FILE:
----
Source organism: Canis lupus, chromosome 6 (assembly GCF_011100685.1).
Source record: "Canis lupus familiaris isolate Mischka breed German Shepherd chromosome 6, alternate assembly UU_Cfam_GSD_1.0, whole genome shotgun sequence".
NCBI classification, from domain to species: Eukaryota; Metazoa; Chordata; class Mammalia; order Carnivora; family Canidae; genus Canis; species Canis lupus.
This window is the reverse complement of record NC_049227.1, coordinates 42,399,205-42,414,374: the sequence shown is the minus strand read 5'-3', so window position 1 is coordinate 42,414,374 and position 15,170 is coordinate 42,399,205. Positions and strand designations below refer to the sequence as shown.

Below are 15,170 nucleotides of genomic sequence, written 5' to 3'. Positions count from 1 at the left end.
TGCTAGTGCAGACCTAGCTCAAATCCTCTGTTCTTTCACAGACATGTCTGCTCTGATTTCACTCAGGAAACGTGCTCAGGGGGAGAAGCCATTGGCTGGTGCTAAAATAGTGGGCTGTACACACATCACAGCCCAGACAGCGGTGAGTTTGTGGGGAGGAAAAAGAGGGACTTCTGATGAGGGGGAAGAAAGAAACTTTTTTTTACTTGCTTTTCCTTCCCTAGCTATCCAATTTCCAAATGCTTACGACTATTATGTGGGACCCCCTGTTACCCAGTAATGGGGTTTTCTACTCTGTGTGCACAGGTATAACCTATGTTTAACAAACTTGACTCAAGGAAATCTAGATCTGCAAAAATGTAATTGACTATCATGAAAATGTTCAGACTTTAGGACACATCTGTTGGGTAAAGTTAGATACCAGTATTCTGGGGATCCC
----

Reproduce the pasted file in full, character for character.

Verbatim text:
Source organism: Canis lupus, chromosome 6 (assembly GCF_011100685.1).
Source record: "Canis lupus familiaris isolate Mischka breed German Shepherd chromosome 6, alternate assembly UU_Cfam_GSD_1.0, whole genome shotgun sequence".
NCBI classification, from domain to species: Eukaryota; Metazoa; Chordata; class Mammalia; order Carnivora; family Canidae; genus Canis; species Canis lupus.
This window is the reverse complement of record NC_049227.1, coordinates 42,399,205-42,414,374: the sequence shown is the minus strand read 5'-3', so window position 1 is coordinate 42,414,374 and position 15,170 is coordinate 42,399,205. Positions and strand designations below refer to the sequence as shown.

Below are 15,170 nucleotides of genomic sequence, written 5' to 3'. Positions count from 1 at the left end.
TGCTAGTGCAGACCTAGCTCAAATCCTCTGTTCTTTCACAGACATGTCTGCTCTGATTTCACTCAGGAAACGTGCTCAGGGGGAGAAGCCATTGGCTGGTGCTAAAATAGTGGGCTGTACACACATCACAGCCCAGACAGCGGTGAGTTTGTGGGGAGGAAAAAGAGGGACTTCTGATGAGGGGGAAGAAAGAAACTTTTTTTTACTTGCTTTTCCTTCCCTAGCTATCCAATTTCCAAATGCTTACGACTATTATGTGGGACCCCCTGTTACCCAGTAATGGGGTTTTCTACTCTGTGTGCACAGGTATAACCTATGTTTAACAAACTTGACTCAAGGAAATCTAGATCTGCAAAAATGTAATTGACTATCATGAAAATGTTCAGACTTTAGGACACATCTGTTGGGTAAAGTTAGATACCAGTATTCTGGGGATCCC